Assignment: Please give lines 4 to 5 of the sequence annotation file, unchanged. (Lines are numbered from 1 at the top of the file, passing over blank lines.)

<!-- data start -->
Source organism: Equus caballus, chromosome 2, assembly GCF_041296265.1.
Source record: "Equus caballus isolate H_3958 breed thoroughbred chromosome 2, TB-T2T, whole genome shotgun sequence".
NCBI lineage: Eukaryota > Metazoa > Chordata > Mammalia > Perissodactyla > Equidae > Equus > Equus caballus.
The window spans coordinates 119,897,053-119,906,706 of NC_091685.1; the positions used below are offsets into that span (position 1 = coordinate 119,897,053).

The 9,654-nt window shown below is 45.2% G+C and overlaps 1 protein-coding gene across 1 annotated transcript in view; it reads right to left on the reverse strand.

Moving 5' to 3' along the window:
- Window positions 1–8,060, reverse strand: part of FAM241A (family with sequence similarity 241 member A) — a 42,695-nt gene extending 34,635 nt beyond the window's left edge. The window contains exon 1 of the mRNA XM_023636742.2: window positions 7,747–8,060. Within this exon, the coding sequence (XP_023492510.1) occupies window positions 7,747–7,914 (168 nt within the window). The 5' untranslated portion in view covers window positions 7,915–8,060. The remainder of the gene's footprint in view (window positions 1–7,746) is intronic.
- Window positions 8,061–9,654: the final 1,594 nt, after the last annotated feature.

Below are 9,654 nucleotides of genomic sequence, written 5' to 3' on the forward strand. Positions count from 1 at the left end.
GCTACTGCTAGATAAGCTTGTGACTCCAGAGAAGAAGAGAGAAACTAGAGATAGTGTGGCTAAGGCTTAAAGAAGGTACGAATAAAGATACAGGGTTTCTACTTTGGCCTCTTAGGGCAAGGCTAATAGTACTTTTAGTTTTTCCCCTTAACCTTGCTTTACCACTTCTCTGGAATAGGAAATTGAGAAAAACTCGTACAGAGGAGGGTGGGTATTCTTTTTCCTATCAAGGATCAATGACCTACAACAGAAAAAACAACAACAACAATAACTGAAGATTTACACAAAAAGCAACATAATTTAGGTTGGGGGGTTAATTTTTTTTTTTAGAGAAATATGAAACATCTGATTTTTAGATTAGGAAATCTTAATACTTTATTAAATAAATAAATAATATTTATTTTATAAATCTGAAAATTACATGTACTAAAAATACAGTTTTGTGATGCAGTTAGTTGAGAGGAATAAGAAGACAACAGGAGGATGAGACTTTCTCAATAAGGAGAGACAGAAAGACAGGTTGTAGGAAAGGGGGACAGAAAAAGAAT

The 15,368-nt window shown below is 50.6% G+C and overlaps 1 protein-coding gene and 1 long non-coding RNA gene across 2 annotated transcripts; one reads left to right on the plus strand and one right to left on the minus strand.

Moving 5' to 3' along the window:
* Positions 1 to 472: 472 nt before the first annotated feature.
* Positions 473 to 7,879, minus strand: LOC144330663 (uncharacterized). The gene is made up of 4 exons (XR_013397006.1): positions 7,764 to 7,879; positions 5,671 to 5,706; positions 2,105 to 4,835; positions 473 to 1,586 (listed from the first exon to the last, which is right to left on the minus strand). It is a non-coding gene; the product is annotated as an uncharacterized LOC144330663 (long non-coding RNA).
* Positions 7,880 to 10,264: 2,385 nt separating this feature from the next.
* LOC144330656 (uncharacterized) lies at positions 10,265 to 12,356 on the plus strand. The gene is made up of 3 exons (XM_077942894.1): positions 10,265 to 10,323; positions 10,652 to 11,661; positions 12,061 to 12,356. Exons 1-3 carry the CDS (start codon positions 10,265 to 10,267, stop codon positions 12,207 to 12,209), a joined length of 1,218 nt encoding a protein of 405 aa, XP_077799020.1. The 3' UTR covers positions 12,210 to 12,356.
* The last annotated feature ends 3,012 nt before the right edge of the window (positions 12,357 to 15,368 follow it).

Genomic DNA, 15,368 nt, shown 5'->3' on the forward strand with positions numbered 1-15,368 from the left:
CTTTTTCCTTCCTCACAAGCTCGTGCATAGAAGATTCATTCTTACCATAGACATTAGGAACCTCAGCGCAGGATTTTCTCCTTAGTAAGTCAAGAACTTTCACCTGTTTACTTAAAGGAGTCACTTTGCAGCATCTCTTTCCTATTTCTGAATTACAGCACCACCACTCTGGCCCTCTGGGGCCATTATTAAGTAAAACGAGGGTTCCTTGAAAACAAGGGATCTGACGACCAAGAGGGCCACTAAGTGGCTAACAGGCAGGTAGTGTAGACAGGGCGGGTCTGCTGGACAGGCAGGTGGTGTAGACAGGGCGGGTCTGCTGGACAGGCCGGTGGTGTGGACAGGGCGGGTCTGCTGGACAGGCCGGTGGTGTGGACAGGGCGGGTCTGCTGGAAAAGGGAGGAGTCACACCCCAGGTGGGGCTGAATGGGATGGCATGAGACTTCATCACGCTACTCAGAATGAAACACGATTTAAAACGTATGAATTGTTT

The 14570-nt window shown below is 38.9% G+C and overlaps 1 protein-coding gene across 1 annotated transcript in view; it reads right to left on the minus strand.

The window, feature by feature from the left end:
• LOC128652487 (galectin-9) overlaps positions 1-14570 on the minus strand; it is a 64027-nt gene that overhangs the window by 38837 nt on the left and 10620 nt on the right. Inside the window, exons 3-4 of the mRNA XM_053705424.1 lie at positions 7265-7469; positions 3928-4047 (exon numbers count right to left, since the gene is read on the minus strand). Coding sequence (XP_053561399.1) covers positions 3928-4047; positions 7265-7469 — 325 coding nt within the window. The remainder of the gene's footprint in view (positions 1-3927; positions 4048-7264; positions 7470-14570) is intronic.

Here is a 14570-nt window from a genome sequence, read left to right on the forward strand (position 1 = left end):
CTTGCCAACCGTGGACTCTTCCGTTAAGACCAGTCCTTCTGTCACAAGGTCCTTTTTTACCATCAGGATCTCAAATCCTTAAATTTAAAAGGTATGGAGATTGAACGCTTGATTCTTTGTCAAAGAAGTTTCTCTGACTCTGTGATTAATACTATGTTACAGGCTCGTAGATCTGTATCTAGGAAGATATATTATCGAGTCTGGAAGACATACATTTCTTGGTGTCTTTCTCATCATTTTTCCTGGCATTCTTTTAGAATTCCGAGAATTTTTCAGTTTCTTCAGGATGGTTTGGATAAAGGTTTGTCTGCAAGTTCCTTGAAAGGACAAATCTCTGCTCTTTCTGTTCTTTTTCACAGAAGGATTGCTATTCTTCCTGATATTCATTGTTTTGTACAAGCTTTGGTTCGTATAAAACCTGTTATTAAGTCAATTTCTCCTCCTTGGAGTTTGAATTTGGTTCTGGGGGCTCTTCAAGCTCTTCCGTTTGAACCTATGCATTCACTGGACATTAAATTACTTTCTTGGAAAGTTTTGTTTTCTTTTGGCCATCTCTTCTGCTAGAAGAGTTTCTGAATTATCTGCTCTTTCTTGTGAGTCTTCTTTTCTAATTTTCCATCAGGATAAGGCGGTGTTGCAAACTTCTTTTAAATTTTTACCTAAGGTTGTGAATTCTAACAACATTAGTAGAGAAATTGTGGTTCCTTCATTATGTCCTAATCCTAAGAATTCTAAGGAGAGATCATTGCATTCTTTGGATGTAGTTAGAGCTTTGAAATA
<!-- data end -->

The window spans coordinates 119,897,053-119,906,706 of NC_091685.1; the positions used below are offsets into that span (position 1 = coordinate 119,897,053).

The 9,654-nt window shown below is 45.2% G+C and overlaps 1 protein-coding gene across 1 annotated transcript in view; it reads right to left on the reverse strand.